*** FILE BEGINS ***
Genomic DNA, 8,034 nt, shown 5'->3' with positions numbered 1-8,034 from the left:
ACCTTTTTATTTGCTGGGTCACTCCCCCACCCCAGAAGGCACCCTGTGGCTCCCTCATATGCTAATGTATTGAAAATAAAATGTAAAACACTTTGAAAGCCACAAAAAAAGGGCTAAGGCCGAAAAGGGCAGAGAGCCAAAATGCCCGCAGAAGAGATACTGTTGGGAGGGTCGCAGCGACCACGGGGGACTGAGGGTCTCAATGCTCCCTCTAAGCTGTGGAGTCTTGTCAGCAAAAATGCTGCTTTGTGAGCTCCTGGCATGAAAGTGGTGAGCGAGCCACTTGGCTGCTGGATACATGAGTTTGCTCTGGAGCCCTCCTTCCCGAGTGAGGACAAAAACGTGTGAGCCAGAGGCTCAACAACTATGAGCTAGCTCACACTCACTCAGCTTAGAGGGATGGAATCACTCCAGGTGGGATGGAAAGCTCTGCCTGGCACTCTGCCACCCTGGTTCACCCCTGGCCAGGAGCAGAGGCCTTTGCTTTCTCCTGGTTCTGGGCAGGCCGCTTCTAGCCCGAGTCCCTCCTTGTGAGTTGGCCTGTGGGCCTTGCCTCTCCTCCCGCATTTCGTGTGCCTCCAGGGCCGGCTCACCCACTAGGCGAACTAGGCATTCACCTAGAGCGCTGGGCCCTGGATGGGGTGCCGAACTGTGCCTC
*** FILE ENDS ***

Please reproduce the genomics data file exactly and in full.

Genomic DNA, 8,034 nt, shown 5'->3' with positions numbered 1-8,034 from the left:
ACCTTTTTATTTGCTGGGTCACTCCCCCACCCCAGAAGGCACCCTGTGGCTCCCTCATATGCTAATGTATTGAAAATAAAATGTAAAACACTTTGAAAGCCACAAAAAAAGGGCTAAGGCCGAAAAGGGCAGAGAGCCAAAATGCCCGCAGAAGAGATACTGTTGGGAGGGTCGCAGCGACCACGGGGGACTGAGGGTCTCAATGCTCCCTCTAAGCTGTGGAGTCTTGTCAGCAAAAATGCTGCTTTGTGAGCTCCTGGCATGAAAGTGGTGAGCGAGCCACTTGGCTGCTGGATACATGAGTTTGCTCTGGAGCCCTCCTTCCCGAGTGAGGACAAAAACGTGTGAGCCAGAGGCTCAACAACTATGAGCTAGCTCACACTCACTCAGCTTAGAGGGATGGAATCACTCCAGGTGGGATGGAAAGCTCTGCCTGGCACTCTGCCACCCTGGTTCACCCCTGGCCAGGAGCAGAGGCCTTTGCTTTCTCCTGGTTCTGGGCAGGCCGCTTCTAGCCCGAGTCCCTCCTTGTGAGTTGGCCTGTGGGCCTTGCCTCTCCTCCCGCATTTCGTGTGCCTCCAGGGCCGGCTCACCCACTAGGCGAACTAGGCATTCACCTAGAGCGCTGGGCCCTGGATGGGGTGCCGAACTGTGCCTC